- Promote programmes targeted at HIV prevention needs of key affected groups and populations.
- Mobilizing and strengthening financial, and human and institutional capacity across all sectors, particularly in health and education.
- Review and reform legal frameworks to remove barriers to effective, evidence based HIV prevention, combat stigma and discrimination and protect the rights of people living with HIV or vulnerable or at risk to HIV.
- Ensure that sufficient investments are made in the research and development of, and advocacy for, new prevention technologies.
The latest from the GCWA
6 Jun, 2012|
Donor Brief: The Global Fund to Fight AIDS, TB and Malaria
13 Apr, 2012|
Call for Letters of Intent on HIV paediatric antiretrovirals UNITAID is pleased to announce a call (the "Call") for Letters of Intent (LOI) on innovative approaches to improve access to paediatric antiretroviral medicines.
1 Mar, 2012|
HIV vertical transmission: Building women's meaningful participation in the scale-up of prevention of vertical transmission programmes
The AIDS Legal Network (ALN), South Africa, and the Global Coalition on Women and AIDS (GCWA), in partnership with a diversity of networks of women living with and affected by HIV, and women’s rights advocates from the sexual and reproductive health and rights movement, are pleased to share the briefing paper: Building women’s meaningful participation in the scale-up of prevention of vertical transmission programmes.pdf This paper emerges from the virtual consultation undertaken in late 2011, which sought to support the implementation of the Global Plan, with a particular foc
1 Mar, 2012|
Women's Meaningful Participation in the scale-up of Vertical Transmission Programmes
6 Feb, 2012|
To access the document, click here/Чтобы получить доступ к документу нажмите здесь: Harm Reduction Brief (2012) Russian.pdf
5 Jan, 2012|
Abstract submission deadline 2 weeks away: International HIV Treatment as Prevention Workshop - abstract subsmission deadline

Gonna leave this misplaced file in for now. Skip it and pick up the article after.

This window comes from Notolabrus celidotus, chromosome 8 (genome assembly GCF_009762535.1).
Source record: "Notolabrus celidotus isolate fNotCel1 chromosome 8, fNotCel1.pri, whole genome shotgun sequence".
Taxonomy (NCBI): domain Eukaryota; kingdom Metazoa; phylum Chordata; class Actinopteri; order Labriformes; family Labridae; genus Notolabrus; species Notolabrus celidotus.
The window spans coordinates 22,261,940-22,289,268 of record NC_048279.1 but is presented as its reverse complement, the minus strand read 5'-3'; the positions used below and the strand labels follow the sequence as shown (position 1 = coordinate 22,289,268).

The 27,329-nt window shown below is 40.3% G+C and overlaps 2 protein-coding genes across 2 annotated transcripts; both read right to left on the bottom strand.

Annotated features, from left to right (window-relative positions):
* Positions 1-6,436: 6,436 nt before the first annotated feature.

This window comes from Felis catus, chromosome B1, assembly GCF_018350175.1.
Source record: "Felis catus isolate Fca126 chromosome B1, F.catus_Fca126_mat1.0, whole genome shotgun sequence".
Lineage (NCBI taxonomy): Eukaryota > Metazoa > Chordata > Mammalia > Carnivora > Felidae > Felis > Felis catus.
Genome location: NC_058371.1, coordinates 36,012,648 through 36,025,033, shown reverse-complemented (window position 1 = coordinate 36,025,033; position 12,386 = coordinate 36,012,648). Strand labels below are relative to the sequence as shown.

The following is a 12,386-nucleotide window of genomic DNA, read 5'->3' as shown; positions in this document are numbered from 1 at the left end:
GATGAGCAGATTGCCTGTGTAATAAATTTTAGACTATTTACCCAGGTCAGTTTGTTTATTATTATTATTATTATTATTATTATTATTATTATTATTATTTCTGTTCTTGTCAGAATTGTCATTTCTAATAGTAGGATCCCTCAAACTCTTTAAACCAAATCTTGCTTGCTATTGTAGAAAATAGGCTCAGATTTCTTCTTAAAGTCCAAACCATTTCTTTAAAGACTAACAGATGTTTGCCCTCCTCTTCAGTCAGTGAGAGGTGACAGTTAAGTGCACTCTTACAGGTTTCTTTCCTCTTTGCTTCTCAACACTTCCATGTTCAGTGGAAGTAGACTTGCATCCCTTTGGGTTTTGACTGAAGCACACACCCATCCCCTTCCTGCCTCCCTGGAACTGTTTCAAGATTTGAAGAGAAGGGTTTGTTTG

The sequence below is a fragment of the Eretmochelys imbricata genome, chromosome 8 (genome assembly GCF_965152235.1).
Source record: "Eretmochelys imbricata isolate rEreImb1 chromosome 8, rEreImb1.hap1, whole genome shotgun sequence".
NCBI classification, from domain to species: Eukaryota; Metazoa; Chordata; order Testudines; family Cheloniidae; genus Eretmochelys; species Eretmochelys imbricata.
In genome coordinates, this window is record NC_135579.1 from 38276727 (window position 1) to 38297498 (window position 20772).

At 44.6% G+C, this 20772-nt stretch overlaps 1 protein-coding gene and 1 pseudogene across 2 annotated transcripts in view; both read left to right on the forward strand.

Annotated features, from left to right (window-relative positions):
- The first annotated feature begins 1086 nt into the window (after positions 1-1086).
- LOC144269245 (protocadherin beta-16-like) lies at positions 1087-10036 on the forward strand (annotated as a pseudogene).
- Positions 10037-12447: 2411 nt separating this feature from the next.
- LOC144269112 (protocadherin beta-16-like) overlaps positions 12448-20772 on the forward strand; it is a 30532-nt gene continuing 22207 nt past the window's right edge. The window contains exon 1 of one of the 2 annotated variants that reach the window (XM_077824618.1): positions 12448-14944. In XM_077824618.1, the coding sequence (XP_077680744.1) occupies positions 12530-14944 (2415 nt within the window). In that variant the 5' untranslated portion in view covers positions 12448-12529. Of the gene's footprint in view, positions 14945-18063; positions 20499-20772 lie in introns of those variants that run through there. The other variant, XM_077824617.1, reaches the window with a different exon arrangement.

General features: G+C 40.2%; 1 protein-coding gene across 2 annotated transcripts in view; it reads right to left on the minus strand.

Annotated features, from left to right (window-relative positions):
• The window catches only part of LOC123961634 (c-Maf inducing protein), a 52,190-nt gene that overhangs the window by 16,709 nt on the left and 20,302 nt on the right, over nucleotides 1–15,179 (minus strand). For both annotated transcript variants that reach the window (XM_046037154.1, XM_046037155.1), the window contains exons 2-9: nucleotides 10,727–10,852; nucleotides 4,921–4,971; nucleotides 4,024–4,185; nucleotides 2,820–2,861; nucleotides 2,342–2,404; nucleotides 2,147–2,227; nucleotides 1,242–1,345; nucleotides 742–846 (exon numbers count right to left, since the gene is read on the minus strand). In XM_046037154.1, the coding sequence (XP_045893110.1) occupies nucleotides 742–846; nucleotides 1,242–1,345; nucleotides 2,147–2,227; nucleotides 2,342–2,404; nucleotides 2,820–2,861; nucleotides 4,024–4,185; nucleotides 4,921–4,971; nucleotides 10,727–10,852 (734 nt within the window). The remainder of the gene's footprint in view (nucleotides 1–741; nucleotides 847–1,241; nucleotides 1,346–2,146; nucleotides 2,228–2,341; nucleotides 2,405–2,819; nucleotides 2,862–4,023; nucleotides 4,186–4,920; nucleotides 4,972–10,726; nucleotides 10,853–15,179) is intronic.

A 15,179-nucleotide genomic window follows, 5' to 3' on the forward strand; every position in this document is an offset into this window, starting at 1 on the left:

The abstract submission deadline for the 2nd International HIV Treatment as Prevention Workshop is three weeks away. Please see below for links to the abstract system and other relevant information. SPECIAL NOTICE: The International AIDS Society would like to advise workshop participants that presentations of research findings at this workshop will not preclude their consideration for presentation at the 2012 International AIDS Conference in Washington, DC. If needed, please respond to this email for further clarification.
7 Dec, 2011|
West and Central Africa: a 12-year-old girl acquires HIV through a blood transfusion. Her parents isolate her inside the house, pushing food to her on a stick. A decade later she is denied admission to university on the basis of her HIV status. In this young woman’s words: “I won’t sleep until young women living with HIV are given a voice and a platform to speak.” Southern and East Africa: a girl child is raped and acquires HIV. In her teens she develops a fistula. Doctors tell her it’s normal for a young woman living with HIV.
30 Nov, 2011|
28 Nov, 2011|
The Global Coalition on Women and AIDS (GCWA), the International Network of Women who Use Drugs (INWUD), and the Women’s Harm Reduction International Network (WHRIN) are pleased to present a new issue brief regarding women who use drugs on HIV, harm reduction and sexual and reproductive health and rights.
19 Sep, 2011|
Vertical Transmission of HIV: Building women’s meaningful participation in the Global Plan for Elimination of HIV infection in Children and Keeping Mothers Alive
The Global Coalition on Women and AIDS is partnering with the AIDS Legal Network (ALN) to build women’s meaningful participation in the Global Plan for Elimination of HIV infection in Children and Keeping Mothers Alive. The virtual consultation will focus on the 22 priority countries identified in the Global Plan. As such, there will be particular emphasis placed on outreach within those countries, working in partnership with networks of women living with HIV and women’s rights and sexual and reproductive health and rights organizations.